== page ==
In March 2009, the Pentagon for the first time held a series of economic war games exercises. The soldiers were Wall Street traders and executives, economists, and academics – all were Americans. Wall Street bankers were flown in from Manhattan to a bunker at the Applied Physics Laboratory in Maryland for the two-day event. They were assembled in the Warfare Analysis Laboratory, surrounded by uniformed officers of the highest levels in the Pentagon, facing a dizzying array of screens normally used to simulate nuclear world war. Only this time the weapons were stocks, bonds, and currencies. The group was split into five teams: America, Russia, China, Pacific Rim, and a "grey team", representing shady outfits such as terrorist organizations. They were sent into "bunker rooms" and told to use financial or economic tools - currency, debt, stocks, gold - to bring their enemies to their knees. Everything was conducted via computer, and they could be as devious and ruthless as they liked.

The teams were presented with different scenarios—North Korea is imploding, a major global economy is melting down—and told to do what was in their best interests. The intelligence experts watched as the economic conflicts played out (“Pentagon prepares for economic warfare,” Helen Rumbelow, The Australian, August 20, 2011; “China’s giant economic sway,” Eric J. Weiner, Los Angeles Times, October 6, 2010).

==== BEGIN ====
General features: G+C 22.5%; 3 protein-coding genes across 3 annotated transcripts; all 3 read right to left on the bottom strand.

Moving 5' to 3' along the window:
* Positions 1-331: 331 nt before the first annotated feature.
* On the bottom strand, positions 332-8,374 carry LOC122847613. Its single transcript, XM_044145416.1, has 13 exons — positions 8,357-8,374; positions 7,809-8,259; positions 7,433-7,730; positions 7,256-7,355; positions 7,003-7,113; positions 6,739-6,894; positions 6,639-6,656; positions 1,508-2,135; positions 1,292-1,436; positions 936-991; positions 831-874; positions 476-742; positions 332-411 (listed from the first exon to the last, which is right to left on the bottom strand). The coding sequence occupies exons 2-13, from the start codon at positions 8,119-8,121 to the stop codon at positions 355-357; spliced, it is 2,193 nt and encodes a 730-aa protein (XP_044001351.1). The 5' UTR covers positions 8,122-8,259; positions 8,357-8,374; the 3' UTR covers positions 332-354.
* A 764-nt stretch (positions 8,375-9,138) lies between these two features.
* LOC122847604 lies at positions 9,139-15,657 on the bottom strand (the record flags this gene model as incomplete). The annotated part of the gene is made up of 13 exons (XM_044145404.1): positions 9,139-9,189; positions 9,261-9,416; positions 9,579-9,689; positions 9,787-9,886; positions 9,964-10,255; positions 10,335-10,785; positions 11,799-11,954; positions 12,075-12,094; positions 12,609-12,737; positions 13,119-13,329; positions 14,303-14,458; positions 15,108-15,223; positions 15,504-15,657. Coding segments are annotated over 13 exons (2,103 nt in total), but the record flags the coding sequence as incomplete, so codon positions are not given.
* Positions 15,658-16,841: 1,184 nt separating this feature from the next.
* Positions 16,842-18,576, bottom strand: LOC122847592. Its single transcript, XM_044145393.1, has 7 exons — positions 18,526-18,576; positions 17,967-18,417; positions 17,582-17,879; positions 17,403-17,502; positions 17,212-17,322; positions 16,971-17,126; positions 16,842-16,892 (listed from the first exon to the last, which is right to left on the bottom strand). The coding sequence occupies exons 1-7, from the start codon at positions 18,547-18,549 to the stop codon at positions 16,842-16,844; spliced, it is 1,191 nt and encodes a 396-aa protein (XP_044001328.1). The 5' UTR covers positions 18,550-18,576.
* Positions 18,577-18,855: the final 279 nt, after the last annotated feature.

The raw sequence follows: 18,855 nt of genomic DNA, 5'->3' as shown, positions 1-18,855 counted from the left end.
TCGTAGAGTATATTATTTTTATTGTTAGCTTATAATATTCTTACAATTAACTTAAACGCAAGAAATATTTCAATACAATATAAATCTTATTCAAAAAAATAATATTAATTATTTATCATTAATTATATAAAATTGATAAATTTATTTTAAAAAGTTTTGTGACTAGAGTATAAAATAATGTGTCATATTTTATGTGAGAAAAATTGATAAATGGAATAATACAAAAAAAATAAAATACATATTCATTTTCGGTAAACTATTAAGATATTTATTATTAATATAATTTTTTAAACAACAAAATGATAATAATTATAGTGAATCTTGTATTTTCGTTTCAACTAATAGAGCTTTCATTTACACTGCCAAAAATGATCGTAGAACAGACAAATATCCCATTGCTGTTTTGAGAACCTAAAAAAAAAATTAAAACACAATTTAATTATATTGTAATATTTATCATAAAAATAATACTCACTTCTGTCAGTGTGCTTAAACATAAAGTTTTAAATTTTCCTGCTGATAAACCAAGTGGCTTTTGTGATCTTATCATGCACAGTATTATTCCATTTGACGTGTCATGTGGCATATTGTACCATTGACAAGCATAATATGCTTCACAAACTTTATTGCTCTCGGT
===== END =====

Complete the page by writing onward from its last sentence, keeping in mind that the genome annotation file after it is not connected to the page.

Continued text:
What the exercises showed was that the United States consistently lost to China in economic warfare. The chief reason for it was that China could inflict real pain on the United States without having to face repercussions at home. For instance, by simply moving the maturities of some of its $850 billion in Treasury holdings from ninety days to sixty days, it would cause chaos in the US stock markets. Or China could sell just a trickle of its US financial assets thus signaling that it didn't have confidence in the US economy, setting off a panic.

At the end of that Pentagon session, the 80-odd players returned from their bunkers and assessed the damage. China won, without so much as reaching for a gun. ((“Pentagon prepares for economic warfare,” Helen Rumbelow, The Australian, August 20, 2011; “China’s giant economic sway,” Eric J. Weiner, Los Angeles Times, October 6, 2010).

(2)   In a Dacade or so you may need Yuan and not US Dollar throughout the entire African Continent and in several other countries as well: